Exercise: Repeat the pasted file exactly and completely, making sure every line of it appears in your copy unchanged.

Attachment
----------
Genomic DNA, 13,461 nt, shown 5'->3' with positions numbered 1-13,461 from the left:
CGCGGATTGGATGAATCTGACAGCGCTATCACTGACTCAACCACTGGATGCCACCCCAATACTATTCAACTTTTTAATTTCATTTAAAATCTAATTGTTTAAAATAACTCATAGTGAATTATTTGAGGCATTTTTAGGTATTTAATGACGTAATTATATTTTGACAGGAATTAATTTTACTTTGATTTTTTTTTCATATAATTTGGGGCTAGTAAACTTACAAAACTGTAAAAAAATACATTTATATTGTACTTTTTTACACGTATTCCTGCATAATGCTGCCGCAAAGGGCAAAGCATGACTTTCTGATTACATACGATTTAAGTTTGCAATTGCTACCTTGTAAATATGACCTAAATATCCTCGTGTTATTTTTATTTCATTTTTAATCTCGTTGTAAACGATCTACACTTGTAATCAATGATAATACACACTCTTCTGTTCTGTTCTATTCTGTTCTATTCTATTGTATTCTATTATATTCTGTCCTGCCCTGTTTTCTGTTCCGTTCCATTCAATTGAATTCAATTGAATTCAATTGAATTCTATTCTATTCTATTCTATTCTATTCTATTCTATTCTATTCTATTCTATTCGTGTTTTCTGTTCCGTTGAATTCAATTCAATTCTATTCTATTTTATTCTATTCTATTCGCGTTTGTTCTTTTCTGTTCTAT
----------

Genomic DNA, 13,461 nt, shown 5'->3' with positions numbered 1-13,461 from the left:
CGCGGATTGGATGAATCTGACAGCGCTATCACTGACTCAACCACTGGATGCCACCCCAATACTATTCAACTTTTTAATTTCATTTAAAATCTAATTGTTTAAAATAACTCATAGTGAATTATTTGAGGCATTTTTAGGTATTTAATGACGTAATTATATTTTGACAGGAATTAATTTTACTTTGATTTTTTTTTCATATAATTTGGGGCTAGTAAACTTACAAAACTGTAAAAAAATACATTTATATTGTACTTTTTTACACGTATTCCTGCATAATGCTGCCGCAAAGGGCAAAGCATGACTTTCTGATTACATACGATTTAAGTTTGCAATTGCTACCTTGTAAATATGACCTAAATATCCTCGTGTTATTTTTATTTCATTTTTAATCTCGTTGTAAACGATCTACACTTGTAATCAATGATAATACACACTCTTCTGTTCTGTTCTATTCTGTTCTATTCTATTGTATTCTATTATATTCTGTCCTGCCCTGTTTTCTGTTCCGTTCCATTCAATTGAATTCAATTGAATTCAATTGAATTCTATTCTATTCTATTCTATTCTATTCTATTCTATTCTATTCTATTCTATTCGTGTTTTCTGTTCCGTTGAATTCAATTCAATTCTATTCTATTTTATTCTATTCTATTCGCGTTTGTTCTTTTCTGTTCTAT